Following is a selected project highlight from the Share with Wildlife mission to assist all New Mexico wildlife in need, no matter what species.
Delving into a Chipmunk’s Life History
When are Peñasco least chipmunks actively moving aboveground, how many survive over winter, and how many are there in the most dense population of this species thus far detected? These are some of the questions that Fiona McKibben, a graduate student at New Mexico State University, and a member of her graduate committee, Dr. Fitsum Abadi Gebreselassie are trying to answer when it comes to their studies of the Peñasco least chipmunk.
Until 2016, this chipmunk species had not been documented in New Mexico since 2000. Given that it is a candidate for federal Endangered Species Act listing, it is important to have information on how core populations are doing and species behavior to inform future conservation actions, as well as to mitigate impacts of any development or vegetation management proposed within or near the area where this species is most abundant. The Peñasco least chipmunk is very similar in appearance to the gray-footed chipmunk, which is much more common and is found in the same mountain ranges that boast habitat suitable for the least chipmunk. How do you tell these chipmunks apart? Fiona and her graduate advisor, Dr. Jennifer Frey, have developed a list of very specific characteristics that they can use to determine which of these two species was captured in a photograph by motion-activated cameras. This non-invasive approach to studying this rare species is being used to detect, identify, and gather important information on when chipmunks breed, when babies first come aboveground, and when they go underground for the winter. Photographs of chipmunks that were previously ear tagged will be used to evaluate the rate of chipmunk survival between 2019 and 2020 and estimate the abundance and density of the chipmunk population within the study area.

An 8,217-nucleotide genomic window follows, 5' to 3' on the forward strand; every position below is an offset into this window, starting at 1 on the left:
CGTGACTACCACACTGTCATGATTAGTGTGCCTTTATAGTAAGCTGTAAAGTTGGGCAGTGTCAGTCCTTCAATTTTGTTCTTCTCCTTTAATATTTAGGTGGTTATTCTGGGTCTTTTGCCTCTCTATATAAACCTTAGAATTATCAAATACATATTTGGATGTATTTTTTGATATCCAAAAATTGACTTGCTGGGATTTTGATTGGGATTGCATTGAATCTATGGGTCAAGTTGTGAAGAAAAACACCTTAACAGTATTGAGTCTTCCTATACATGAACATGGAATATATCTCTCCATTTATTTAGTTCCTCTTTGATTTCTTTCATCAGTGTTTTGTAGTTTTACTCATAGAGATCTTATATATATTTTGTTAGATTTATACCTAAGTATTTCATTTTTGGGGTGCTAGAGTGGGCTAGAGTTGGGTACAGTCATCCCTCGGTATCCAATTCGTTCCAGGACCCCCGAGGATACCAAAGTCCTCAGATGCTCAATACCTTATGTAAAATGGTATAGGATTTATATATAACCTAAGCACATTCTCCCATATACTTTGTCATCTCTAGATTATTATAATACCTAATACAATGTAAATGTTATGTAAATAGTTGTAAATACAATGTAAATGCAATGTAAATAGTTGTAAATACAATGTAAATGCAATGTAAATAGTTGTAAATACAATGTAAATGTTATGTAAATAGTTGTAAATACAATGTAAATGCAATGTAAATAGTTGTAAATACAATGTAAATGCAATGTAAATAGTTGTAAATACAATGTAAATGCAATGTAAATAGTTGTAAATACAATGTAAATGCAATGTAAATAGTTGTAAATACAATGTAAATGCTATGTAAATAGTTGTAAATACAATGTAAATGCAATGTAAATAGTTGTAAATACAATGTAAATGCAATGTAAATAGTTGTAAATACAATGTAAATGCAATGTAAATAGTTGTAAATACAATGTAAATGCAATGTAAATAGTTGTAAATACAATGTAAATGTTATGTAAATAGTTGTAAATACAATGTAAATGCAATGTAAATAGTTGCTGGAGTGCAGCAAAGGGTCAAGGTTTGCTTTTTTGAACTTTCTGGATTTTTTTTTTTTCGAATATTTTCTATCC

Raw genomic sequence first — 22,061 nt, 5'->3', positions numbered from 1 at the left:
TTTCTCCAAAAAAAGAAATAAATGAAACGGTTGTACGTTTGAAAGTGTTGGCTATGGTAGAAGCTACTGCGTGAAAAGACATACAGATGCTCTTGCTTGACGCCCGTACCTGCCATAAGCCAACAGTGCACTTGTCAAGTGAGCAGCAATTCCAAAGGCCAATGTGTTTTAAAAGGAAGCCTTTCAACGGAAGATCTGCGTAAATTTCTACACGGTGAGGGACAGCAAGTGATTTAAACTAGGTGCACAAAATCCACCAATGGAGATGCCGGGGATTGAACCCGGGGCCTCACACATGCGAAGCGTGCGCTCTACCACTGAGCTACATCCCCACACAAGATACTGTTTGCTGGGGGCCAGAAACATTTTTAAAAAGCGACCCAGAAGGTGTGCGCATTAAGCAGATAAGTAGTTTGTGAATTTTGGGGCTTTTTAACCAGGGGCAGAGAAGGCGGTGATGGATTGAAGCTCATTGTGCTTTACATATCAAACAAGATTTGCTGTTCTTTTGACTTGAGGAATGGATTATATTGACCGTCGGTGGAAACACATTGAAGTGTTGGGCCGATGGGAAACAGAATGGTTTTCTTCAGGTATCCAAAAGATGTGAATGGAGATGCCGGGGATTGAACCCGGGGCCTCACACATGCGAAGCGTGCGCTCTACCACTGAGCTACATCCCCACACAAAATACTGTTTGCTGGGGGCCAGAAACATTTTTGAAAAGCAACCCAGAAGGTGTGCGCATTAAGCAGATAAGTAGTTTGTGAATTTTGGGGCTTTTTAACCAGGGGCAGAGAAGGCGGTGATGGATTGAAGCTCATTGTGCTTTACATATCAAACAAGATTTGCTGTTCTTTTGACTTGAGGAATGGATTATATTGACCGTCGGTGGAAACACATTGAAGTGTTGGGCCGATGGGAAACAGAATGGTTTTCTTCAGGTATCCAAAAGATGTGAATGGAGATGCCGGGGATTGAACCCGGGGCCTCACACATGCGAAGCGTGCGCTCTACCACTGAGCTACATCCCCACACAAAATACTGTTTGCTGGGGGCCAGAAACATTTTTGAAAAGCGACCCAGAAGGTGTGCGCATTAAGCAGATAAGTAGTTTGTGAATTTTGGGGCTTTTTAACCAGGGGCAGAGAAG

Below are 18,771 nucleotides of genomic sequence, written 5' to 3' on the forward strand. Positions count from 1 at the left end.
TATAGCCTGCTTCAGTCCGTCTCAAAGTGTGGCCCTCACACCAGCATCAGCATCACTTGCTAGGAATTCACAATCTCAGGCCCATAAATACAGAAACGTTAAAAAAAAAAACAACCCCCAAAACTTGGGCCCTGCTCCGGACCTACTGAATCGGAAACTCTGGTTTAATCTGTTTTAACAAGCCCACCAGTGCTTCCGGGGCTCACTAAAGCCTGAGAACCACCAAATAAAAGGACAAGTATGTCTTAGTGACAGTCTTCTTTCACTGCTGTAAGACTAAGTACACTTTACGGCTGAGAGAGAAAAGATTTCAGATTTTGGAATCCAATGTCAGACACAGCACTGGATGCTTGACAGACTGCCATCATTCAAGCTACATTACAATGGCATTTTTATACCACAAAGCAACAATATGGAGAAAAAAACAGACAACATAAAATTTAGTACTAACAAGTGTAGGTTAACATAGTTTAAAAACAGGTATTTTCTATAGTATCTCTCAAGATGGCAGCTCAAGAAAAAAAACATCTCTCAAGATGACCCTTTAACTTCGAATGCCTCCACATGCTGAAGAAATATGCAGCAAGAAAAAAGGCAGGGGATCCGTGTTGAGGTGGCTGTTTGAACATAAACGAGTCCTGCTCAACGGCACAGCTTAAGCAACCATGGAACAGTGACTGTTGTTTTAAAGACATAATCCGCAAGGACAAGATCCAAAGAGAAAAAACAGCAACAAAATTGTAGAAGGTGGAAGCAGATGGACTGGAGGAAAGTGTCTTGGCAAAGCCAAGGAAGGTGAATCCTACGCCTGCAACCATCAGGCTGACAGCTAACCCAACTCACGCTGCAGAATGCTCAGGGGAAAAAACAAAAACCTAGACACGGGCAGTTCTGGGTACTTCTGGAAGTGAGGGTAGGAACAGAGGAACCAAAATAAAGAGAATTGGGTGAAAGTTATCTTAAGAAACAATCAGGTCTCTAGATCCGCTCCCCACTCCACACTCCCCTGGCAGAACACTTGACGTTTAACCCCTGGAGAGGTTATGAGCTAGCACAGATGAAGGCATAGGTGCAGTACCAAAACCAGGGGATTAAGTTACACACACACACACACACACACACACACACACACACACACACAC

Twenty cameras were deployed in May 2020, checked periodically throughout the chipmunk’s active season, and all retrieved by mid-November. Weather data, regarding temperature and humidity, were collected at each camera deployment site, and a rain gauge was installed at the study site. The weather data will be analyzed to see how it relates back to the activities of the chipmunks. Identification of photographed chipmunks to species is underway, as are analyses of the data from the already processed photographs. Final results should be coming out in summer, 2021.
Learn more about the non-profit Share with Wildlife program of the New Mexico Department of Game and Fish, supported exclusively by donations.